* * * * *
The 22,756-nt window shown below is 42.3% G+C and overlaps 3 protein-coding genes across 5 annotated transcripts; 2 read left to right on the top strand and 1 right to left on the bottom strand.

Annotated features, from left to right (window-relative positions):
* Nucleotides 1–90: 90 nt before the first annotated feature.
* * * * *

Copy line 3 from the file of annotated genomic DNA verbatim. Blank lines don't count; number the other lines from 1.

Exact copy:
* Nucleotides 1–90: 90 nt before the first annotated feature.